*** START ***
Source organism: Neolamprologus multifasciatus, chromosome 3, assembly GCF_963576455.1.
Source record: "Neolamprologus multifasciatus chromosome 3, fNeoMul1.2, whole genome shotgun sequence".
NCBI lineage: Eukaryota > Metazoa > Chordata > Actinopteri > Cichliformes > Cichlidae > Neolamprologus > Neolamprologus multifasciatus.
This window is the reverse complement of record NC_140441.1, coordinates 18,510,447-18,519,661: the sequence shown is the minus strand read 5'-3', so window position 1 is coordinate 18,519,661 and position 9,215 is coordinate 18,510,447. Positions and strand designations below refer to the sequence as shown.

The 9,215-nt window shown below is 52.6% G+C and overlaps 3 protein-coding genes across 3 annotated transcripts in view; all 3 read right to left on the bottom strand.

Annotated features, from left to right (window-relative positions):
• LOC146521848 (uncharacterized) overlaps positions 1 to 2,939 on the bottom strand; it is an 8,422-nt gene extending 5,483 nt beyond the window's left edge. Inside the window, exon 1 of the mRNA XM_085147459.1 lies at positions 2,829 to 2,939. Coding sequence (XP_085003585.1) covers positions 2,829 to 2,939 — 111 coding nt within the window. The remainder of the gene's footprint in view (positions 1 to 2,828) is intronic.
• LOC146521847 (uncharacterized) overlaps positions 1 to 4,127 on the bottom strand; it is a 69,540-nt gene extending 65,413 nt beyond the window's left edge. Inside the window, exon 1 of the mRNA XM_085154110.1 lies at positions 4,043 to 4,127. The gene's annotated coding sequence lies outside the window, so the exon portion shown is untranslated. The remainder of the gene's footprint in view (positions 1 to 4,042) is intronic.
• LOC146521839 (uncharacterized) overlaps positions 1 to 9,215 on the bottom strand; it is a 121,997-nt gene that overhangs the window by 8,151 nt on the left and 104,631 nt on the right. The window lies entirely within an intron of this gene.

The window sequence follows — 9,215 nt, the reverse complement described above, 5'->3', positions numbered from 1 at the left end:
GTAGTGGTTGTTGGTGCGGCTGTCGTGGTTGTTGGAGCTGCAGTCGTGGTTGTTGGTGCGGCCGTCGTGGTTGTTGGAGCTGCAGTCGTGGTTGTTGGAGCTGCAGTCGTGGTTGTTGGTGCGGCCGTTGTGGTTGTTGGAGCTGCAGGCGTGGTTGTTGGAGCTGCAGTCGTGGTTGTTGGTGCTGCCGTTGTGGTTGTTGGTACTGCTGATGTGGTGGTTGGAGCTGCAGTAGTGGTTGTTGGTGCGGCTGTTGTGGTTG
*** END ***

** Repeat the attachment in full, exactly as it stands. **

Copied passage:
Source organism: Neolamprologus multifasciatus, chromosome 3, assembly GCF_963576455.1.
Source record: "Neolamprologus multifasciatus chromosome 3, fNeoMul1.2, whole genome shotgun sequence".
NCBI lineage: Eukaryota > Metazoa > Chordata > Actinopteri > Cichliformes > Cichlidae > Neolamprologus > Neolamprologus multifasciatus.
This window is the reverse complement of record NC_140441.1, coordinates 18,510,447-18,519,661: the sequence shown is the minus strand read 5'-3', so window position 1 is coordinate 18,519,661 and position 9,215 is coordinate 18,510,447. Positions and strand designations below refer to the sequence as shown.

The 9,215-nt window shown below is 52.6% G+C and overlaps 3 protein-coding genes across 3 annotated transcripts in view; all 3 read right to left on the bottom strand.

Annotated features, from left to right (window-relative positions):
• LOC146521848 (uncharacterized) overlaps positions 1 to 2,939 on the bottom strand; it is an 8,422-nt gene extending 5,483 nt beyond the window's left edge. Inside the window, exon 1 of the mRNA XM_085147459.1 lies at positions 2,829 to 2,939. Coding sequence (XP_085003585.1) covers positions 2,829 to 2,939 — 111 coding nt within the window. The remainder of the gene's footprint in view (positions 1 to 2,828) is intronic.
• LOC146521847 (uncharacterized) overlaps positions 1 to 4,127 on the bottom strand; it is a 69,540-nt gene extending 65,413 nt beyond the window's left edge. Inside the window, exon 1 of the mRNA XM_085154110.1 lies at positions 4,043 to 4,127. The gene's annotated coding sequence lies outside the window, so the exon portion shown is untranslated. The remainder of the gene's footprint in view (positions 1 to 4,042) is intronic.
• LOC146521839 (uncharacterized) overlaps positions 1 to 9,215 on the bottom strand; it is a 121,997-nt gene that overhangs the window by 8,151 nt on the left and 104,631 nt on the right. The window lies entirely within an intron of this gene.

The window sequence follows — 9,215 nt, the reverse complement described above, 5'->3', positions numbered from 1 at the left end:
GTAGTGGTTGTTGGTGCGGCTGTCGTGGTTGTTGGAGCTGCAGTCGTGGTTGTTGGTGCGGCCGTCGTGGTTGTTGGAGCTGCAGTCGTGGTTGTTGGAGCTGCAGTCGTGGTTGTTGGTGCGGCCGTTGTGGTTGTTGGAGCTGCAGGCGTGGTTGTTGGAGCTGCAGTCGTGGTTGTTGGTGCTGCCGTTGTGGTTGTTGGTACTGCTGATGTGGTGGTTGGAGCTGCAGTAGTGGTTGTTGGTGCGGCTGTTGTGGTTG